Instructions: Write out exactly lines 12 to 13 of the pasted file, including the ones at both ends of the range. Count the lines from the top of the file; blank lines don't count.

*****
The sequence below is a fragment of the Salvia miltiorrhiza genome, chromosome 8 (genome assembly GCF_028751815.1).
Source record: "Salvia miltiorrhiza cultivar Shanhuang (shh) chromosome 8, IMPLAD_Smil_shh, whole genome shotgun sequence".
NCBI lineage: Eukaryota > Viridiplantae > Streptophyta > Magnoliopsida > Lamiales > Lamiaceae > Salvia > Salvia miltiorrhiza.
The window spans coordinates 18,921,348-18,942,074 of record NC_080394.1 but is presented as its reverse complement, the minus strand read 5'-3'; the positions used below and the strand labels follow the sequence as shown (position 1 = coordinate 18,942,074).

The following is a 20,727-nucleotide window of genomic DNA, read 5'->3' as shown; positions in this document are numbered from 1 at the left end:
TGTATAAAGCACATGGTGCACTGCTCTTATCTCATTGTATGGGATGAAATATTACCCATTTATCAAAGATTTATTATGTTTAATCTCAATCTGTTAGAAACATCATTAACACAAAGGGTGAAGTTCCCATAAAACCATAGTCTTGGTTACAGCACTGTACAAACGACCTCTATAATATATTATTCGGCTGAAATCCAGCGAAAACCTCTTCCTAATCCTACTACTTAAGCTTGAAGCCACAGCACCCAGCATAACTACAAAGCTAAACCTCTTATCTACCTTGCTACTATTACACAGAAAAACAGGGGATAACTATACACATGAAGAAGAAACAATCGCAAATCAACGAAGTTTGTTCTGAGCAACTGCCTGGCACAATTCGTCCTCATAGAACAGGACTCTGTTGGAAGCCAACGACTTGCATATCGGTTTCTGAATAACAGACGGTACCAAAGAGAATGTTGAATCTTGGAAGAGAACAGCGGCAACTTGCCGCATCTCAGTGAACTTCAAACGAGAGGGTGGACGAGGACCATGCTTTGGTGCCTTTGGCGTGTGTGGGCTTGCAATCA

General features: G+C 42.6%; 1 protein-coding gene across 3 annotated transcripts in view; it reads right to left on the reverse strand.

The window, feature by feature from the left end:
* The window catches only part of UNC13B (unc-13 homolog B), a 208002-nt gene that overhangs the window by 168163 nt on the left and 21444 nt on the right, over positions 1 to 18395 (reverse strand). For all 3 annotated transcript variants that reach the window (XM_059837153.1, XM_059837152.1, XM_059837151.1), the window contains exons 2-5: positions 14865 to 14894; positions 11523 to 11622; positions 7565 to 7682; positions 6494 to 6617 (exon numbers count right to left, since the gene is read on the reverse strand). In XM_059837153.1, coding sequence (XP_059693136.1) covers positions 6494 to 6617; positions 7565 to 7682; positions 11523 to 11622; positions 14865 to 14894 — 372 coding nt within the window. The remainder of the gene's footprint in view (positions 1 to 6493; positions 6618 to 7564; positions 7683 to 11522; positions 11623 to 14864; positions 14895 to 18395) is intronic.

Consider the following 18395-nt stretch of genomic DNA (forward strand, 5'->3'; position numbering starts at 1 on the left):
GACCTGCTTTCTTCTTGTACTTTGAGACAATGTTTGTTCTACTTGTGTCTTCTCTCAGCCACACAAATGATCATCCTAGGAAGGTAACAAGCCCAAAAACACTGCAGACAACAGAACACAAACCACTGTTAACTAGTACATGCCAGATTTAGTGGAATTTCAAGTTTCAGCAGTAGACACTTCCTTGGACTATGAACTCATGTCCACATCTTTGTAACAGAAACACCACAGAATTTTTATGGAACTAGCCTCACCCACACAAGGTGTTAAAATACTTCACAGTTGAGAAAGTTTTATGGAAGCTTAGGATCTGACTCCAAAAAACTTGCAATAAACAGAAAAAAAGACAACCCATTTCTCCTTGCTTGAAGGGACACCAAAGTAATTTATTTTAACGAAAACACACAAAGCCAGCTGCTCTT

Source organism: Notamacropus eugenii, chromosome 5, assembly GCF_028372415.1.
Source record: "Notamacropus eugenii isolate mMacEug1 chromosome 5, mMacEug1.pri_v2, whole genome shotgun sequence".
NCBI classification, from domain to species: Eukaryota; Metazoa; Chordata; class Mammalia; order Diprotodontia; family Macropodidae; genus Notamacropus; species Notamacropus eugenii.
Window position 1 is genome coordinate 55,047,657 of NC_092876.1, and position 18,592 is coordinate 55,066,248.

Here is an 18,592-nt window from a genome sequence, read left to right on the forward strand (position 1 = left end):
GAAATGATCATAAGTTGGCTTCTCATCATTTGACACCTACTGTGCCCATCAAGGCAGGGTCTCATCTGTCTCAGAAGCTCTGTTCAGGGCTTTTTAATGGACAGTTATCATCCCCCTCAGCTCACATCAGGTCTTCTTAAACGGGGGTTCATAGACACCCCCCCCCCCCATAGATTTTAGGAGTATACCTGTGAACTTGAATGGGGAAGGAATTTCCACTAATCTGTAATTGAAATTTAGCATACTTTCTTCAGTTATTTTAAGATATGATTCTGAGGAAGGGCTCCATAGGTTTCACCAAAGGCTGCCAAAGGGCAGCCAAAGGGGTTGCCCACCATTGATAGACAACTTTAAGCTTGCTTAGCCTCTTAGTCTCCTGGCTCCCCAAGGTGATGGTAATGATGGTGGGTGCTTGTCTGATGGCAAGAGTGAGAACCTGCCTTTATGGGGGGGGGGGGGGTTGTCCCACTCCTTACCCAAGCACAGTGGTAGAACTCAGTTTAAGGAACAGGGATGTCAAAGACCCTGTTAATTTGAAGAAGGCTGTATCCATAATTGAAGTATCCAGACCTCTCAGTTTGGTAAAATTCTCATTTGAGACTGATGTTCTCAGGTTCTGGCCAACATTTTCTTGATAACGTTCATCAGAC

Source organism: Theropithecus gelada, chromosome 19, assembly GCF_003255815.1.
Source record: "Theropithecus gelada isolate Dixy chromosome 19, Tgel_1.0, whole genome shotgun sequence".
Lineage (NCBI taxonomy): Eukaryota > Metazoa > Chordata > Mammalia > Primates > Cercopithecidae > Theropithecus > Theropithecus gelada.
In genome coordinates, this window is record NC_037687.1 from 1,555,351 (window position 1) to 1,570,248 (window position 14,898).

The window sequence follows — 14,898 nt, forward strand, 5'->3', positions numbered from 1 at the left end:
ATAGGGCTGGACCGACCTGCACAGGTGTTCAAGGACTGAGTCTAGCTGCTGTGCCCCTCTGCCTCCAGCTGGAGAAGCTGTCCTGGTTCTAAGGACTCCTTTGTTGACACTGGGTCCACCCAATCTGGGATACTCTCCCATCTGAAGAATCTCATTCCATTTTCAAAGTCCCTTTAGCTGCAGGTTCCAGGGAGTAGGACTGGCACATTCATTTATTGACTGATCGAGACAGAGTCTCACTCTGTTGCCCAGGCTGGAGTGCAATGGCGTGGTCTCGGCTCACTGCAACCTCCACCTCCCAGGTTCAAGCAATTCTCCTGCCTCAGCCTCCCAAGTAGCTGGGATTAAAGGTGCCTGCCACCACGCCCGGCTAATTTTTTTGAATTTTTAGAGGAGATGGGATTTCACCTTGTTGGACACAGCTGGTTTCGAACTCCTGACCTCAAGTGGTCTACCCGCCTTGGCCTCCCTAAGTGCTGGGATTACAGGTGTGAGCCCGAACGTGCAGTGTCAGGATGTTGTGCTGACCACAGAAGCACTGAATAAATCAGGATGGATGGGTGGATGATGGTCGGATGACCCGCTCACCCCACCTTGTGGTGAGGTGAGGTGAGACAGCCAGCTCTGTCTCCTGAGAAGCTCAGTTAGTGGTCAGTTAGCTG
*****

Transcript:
Source organism: Notamacropus eugenii, chromosome 5, assembly GCF_028372415.1.
Source record: "Notamacropus eugenii isolate mMacEug1 chromosome 5, mMacEug1.pri_v2, whole genome shotgun sequence".